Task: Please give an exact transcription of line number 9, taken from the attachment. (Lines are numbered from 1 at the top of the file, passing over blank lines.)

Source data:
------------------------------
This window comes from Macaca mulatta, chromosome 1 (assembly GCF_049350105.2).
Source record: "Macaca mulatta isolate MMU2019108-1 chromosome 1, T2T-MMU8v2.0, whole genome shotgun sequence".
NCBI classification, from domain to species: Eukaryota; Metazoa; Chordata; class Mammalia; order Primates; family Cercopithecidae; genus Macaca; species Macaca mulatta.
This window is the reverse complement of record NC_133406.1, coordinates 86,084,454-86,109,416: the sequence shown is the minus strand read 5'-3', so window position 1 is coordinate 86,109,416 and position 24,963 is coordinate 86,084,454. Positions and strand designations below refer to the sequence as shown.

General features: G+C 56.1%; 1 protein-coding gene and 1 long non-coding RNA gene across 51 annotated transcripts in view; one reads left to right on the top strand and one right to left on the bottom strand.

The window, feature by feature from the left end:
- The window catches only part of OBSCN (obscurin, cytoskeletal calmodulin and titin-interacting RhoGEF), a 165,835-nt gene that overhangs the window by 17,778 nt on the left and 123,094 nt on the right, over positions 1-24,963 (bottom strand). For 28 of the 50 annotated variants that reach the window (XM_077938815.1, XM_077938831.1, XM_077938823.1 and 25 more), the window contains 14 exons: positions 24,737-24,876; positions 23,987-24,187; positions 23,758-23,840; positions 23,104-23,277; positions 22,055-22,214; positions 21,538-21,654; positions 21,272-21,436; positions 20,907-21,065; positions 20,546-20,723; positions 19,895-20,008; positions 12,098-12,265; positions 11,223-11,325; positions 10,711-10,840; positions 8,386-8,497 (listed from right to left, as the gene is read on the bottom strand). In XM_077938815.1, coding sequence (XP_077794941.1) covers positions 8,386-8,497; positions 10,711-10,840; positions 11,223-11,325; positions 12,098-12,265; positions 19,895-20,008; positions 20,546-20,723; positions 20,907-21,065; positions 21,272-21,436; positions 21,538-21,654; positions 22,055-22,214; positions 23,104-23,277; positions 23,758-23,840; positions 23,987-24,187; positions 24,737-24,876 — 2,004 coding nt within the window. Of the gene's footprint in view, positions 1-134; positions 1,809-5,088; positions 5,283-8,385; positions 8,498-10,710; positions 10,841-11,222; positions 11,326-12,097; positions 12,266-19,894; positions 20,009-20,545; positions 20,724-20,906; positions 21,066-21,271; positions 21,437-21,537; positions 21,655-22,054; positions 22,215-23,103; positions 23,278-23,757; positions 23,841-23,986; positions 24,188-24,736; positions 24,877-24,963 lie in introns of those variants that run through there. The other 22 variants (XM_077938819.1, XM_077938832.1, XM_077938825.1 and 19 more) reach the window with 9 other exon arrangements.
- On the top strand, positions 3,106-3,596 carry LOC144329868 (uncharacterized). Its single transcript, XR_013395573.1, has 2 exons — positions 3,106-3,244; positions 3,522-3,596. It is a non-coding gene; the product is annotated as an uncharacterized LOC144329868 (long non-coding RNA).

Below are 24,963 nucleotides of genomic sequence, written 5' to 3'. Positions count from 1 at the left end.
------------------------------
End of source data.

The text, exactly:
Below are 24,963 nucleotides of genomic sequence, written 5' to 3'. Positions count from 1 at the left end.